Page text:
Category Archives: Ecology

The devil in the deep: expanding the known habitat of a rare and protected fish

Figure 1_blue_devil_photo Fetterplaceetal

The eastern blue devil (Paraplesiops bleekeri). Just one of the fantastic photos in the paper by co-author John Turnbull: CC BY-NC-SA 2.0

In our recently published paper, we suggest that the depth range of many reef fish, including the rare and protected eastern blue devil fish, is being systematically underestimated due to sampling bias. We used  remotely deployed video samples and recreational fisher observations, to provide examples of fishes living at depths much deeper than the depth range they are ascribed based on the scientific literature.  Continue reading

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Using seafloor mapping to help assess marine protected areas

One part of my PhD research was working with NSW DPI and UOW to assess the performance of marine protected areas (MPAs). We recently had an article published in Biological Conservation where we used seafloor mapping to improve the assessment of the Lord Howe Island Marine Park (free download here till July 20th). Here’s a quick rundown on what we found…

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Australasian Fishes: We Want Your Fish (Sightings)!

original John Sear 4

Fish Thinkers has just become an official project supporter of Australasian fishes, which as someone that has a slight obsession with fish, I am rather happy about.  Set up by the Australian Museum in 2016, it is a really nice example of a citizen science project that is open to all and it is getting lots of interesting results. Continue reading

Pregnant Sharks and Rays Abort Offspring When Fished

Pregnant Sharks and Rays Abort Offspring When Fished – Guest post by Kye Adams

Have you ever seen a viral video of a shark or ray giving birth (e.g. River Monsters)? Unfortunately, it turns out these videos have a pretty dark explanation: There’s a fairly high chance the female is actually aborting her pups due to the stress of being caught. Continue reading

Shark Search Indo-Pacific: finding sharks and conservation solutions in the Big Ocean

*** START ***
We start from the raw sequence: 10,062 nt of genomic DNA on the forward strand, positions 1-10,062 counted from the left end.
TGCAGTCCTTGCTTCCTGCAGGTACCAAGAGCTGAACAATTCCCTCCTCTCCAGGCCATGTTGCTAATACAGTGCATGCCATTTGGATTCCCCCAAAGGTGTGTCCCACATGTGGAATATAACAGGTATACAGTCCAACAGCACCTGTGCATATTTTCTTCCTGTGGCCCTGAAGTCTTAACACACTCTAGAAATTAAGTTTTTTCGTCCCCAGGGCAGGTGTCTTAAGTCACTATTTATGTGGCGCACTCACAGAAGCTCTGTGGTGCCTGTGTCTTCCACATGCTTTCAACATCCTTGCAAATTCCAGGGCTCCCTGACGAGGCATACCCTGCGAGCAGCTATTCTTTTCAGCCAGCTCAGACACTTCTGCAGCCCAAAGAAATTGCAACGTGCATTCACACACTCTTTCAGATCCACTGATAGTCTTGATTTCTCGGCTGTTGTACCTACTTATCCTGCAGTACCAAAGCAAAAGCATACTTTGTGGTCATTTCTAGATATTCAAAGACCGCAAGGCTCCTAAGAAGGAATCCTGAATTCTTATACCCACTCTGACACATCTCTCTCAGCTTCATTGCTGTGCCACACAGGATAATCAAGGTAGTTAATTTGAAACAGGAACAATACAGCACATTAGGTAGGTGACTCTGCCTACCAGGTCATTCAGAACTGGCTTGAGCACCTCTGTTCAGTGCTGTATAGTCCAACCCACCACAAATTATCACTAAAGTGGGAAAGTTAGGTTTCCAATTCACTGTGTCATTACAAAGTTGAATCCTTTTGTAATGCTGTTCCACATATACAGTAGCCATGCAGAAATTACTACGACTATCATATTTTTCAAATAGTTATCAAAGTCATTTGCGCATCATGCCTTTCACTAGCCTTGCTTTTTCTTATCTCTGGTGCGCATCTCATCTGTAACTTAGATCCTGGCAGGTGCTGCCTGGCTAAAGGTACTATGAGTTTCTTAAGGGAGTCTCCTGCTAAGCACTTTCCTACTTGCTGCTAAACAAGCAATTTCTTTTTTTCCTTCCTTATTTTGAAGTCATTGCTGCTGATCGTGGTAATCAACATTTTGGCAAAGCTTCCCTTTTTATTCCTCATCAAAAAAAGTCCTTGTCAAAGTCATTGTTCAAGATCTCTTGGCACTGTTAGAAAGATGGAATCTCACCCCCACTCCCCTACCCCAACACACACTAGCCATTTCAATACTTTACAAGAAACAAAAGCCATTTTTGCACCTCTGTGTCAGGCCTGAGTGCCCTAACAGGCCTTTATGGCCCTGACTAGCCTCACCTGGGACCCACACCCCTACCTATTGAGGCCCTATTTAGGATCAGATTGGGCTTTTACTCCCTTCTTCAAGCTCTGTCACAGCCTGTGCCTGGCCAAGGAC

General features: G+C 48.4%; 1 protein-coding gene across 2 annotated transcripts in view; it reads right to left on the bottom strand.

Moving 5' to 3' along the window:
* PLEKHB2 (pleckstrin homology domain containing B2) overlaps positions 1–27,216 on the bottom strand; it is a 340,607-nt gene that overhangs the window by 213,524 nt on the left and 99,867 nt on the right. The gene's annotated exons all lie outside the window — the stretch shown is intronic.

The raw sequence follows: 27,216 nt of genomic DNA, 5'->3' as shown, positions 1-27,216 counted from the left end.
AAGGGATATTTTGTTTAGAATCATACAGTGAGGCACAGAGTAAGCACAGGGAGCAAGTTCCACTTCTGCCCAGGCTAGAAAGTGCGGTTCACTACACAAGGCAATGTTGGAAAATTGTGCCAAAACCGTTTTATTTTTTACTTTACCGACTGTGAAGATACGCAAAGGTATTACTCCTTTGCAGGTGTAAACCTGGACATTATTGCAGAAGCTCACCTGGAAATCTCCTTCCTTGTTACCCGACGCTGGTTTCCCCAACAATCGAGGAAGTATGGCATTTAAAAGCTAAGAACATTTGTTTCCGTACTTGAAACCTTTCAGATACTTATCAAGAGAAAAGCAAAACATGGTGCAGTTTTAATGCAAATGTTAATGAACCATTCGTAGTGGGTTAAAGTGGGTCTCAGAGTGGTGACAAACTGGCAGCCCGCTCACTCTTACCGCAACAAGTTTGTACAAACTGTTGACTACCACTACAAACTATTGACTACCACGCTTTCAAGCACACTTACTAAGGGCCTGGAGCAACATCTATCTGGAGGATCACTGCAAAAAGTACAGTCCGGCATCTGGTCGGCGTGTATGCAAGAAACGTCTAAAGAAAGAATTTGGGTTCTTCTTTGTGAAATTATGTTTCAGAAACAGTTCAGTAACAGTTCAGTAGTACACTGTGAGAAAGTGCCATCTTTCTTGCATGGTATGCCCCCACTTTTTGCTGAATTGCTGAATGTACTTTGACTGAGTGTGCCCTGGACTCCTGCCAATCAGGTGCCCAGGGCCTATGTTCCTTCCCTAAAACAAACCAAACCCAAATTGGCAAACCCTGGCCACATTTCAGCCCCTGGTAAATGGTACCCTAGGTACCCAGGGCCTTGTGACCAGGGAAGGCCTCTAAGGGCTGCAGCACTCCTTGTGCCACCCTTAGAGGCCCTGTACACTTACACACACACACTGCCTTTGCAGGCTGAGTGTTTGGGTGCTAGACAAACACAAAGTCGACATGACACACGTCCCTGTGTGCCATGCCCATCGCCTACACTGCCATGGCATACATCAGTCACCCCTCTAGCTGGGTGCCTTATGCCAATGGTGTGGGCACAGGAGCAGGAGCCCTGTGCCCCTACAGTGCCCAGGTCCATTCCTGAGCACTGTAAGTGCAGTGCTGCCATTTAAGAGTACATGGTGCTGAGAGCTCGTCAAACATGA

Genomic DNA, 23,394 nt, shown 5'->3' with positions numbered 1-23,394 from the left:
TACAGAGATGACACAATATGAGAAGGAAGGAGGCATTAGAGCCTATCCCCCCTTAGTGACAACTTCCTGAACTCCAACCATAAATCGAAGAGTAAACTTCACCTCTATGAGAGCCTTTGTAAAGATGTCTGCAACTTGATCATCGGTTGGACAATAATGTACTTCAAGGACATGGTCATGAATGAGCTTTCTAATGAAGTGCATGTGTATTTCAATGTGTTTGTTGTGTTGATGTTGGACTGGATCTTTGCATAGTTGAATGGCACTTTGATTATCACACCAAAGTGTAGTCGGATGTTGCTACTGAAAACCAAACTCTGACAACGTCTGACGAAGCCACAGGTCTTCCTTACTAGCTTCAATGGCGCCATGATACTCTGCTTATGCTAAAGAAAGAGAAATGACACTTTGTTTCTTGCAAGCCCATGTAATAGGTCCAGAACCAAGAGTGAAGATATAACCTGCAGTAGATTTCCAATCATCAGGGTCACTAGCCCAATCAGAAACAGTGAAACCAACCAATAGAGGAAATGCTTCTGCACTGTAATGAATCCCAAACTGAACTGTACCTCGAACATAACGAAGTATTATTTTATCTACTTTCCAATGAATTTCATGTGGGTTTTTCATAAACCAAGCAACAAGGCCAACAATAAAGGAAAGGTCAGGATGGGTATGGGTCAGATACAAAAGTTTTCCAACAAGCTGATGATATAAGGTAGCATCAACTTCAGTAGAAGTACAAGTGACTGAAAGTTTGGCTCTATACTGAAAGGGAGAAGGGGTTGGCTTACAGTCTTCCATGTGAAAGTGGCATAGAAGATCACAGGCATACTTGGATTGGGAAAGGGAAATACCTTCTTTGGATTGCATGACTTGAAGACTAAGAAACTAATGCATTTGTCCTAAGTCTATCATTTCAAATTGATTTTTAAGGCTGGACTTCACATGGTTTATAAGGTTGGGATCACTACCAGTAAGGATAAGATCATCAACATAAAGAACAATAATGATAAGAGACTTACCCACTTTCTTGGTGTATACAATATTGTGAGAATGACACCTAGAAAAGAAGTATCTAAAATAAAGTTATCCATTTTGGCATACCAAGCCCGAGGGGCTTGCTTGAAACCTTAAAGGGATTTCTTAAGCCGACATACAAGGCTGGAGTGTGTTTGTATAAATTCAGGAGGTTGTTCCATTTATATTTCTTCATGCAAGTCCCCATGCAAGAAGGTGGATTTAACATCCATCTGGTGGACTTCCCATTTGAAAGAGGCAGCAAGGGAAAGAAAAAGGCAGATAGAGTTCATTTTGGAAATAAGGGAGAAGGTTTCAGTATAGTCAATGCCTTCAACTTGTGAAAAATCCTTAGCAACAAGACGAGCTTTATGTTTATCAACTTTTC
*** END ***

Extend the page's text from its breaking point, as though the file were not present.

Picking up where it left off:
Dr Andrew Chin is based at the Centre for Sustainable Tropical Fisheries and Aquaculture – James Cook University and is the current president of the Oceania Chondrichthyan Society. He is also the Programme Director of Shark Search Indo-Pacific, a project that I personally find incredibly interesting and have been following closely. Andrew stopped by Fish Thinkers to give us the inside scoop on Shark Search Indo-Pacific in the guest post below: Continue reading

How do patterns in coastal seascapes influence temperate reef fish assemblages?

Daniel Swadling is a new PhD student at the University of Wollongong who is embarking on a project to better understand the relationship between temperate fishes and their habitats. He also loves his luderick and drummer fishing using an old school Alvey reel, so he is going to fit in just fine and I sense there will be plenty of fishing adventures in the future. Below is his guest post recapping his honours project and where he is heading with his PhD research.

My name is Daniel, I am a PhD student at the University of Wollongong (UOW) Continue reading

Have your say on the NSW Marine Estate Threat and Risk Assessment

Are you concerned about the health of New South Wales marine environment?

If you are, it is worth looking at the NSW Marine Estate Threat and Risk Assessment Draft Report and providing a submission or comment to improve the assessment.

The report will be used to determine the most important threats and risks to the NSW marine environment and your submission could help decide where management actions are directed. Note: submissions are due this Saturday the 30th of April.

The website contains the current threat and risk assessment for a range of human activities on environmental assets (for e.g. fish, beaches, rocky reef etc.). It is interesting to see what the current risk ratings are for certain human activities and how the NSW Marine Estate justify these ratings.

To search for this information the NSW Marine Estate has developed an interactive tool to help you navigate through the draft assessment. Once you have identified a human activity (for e.g. recreational fishing) and its risk on an environmental asset (for e.g. the fish assemblage) there are links to a variety of reports used to justify this ranking plus a link to provide your own feedback.

The interactive tool did take me some time to get the hang of, so below are instructions and screen grabs to help you navigate your way through the site.

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